At itsÂ heart, the landmark June 11 Vergara ruling in California superior court was a decision in support of the notion that every child has a constitutional right to an excellent teacher.
In finding California’s teacher tenure laws and “last in/first out”Â seniority rules unconstitutional, the judgeÂ found that such provisions create inequities in our schools that often leave our most vulnerable students with the leastÂ effective teachers.
But these are alsoÂ policies thatÂ don’t serve the modern teaching profession very well. A system thatÂ gives advantagesÂ to educators basedÂ solely on the time they’ve put in and not on their performance leaves little room, or incentive, for teachers to grow in their classrooms.
That’s whyÂ California educators and others across the country shouldÂ seize thisÂ momentÂ as the blank slate opportunity it is — a chance to recreate policies that support students in their learningÂ and teachers in their own professional growth.
On the one hand, this means rethinking how we make tenure a meaningful milestone and how we instituteÂ fair,Â effective evaluation policies so that schools can objectively make personnel decisions based onÂ effectiveness.
But another key piece of this conversation should focus onÂ the roles we think teachers can and should play in their schools in leading their peers to better student outcomes. For too long, teaching has been a solo sport, conducted behind closed classroom doors where some naturally excel but where most work day in and day out with untapped potential. InÂ order to realize the more equitable school systemÂ called forÂ inÂ the Vergara ruling, we need schools where great teachers are given the incentive to stayÂ and where their talents can be replicated across many more classrooms.Â After all, high poverty schools aren’t just losingÂ great teachers to “last in/first out” policies. They’re losing them to frustration and more attractive opportunities.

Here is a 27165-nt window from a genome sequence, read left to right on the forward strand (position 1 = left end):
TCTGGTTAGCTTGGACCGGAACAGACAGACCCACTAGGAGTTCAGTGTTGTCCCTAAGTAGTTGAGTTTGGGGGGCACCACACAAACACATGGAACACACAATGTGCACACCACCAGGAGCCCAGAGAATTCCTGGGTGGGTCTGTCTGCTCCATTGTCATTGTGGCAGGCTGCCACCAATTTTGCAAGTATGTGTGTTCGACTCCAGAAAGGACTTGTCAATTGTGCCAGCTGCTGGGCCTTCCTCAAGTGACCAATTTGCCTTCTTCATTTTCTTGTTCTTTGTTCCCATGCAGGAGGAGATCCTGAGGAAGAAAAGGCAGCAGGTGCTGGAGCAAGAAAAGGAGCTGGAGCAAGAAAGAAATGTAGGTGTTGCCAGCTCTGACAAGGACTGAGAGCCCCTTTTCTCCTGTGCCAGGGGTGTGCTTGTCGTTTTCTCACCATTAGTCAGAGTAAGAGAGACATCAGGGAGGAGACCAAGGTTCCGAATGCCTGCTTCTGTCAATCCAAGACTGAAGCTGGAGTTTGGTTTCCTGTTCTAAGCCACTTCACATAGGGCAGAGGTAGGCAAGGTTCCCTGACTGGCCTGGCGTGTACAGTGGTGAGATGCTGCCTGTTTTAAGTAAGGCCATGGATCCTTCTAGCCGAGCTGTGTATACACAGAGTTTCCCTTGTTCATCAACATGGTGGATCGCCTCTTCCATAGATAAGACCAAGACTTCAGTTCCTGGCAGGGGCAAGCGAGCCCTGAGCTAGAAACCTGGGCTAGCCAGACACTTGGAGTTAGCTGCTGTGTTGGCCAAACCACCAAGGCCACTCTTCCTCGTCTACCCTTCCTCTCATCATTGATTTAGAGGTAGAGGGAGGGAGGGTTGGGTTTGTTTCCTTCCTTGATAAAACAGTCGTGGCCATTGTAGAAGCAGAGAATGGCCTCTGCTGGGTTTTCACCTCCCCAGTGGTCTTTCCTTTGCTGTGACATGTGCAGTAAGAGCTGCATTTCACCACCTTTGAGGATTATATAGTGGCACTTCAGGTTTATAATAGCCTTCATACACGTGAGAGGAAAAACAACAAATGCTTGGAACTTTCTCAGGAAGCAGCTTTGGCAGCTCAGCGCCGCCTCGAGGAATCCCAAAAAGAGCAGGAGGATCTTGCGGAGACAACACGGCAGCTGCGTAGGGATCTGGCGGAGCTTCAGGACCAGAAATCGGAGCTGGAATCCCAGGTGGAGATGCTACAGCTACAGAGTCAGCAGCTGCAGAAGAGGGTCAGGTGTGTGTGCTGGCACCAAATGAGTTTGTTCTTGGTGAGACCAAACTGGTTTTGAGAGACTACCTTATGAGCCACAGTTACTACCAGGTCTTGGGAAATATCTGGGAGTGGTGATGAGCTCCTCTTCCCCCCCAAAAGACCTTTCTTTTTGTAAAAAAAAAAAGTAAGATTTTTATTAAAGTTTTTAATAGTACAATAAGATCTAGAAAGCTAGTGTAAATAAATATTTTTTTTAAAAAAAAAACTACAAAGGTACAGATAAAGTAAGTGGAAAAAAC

Creating new avenues for advancement, along with additional training in the management skills required of effective leadership, can help reverse this trend.
Districts shouldÂ commit to creating leadership paths for teachers that keep them in their classrooms but provide them additional responsibilities and compensation that serve their schools at large.Â Studies have shown that many teachers who left the profession early in their careers would have stayed had they seen some upward mobility. There is no better way to ensure a more equitable distribution of talent than to retain our best teachers and help support others in the realization of their potential.
RightÂ now, theÂ only professional milestone for most teachers, particularly thoseÂ who want to stay in the classroom,Â is tenure.Â Teachers should have the opportunitiesÂ to embark on careers whereÂ they are recognizedÂ for and able to leverage their impact. Their success in these roles, ensured by strategic investment in their skill-development, willÂ shift the focus fromÂ whether or not we’re ableÂ to fire ineffective teachers toÂ whether we’re doing everything we can to keep our best.Â The courts have given us a chance to do better and we should take full advantage.
Jonas Chartock is the chief executive officer of Leading Educators, a New Orleans-based nonprofit that works with districts and schools to train classroom teachers in leadership and management skills.
[Cross-posted at Hechinger Report]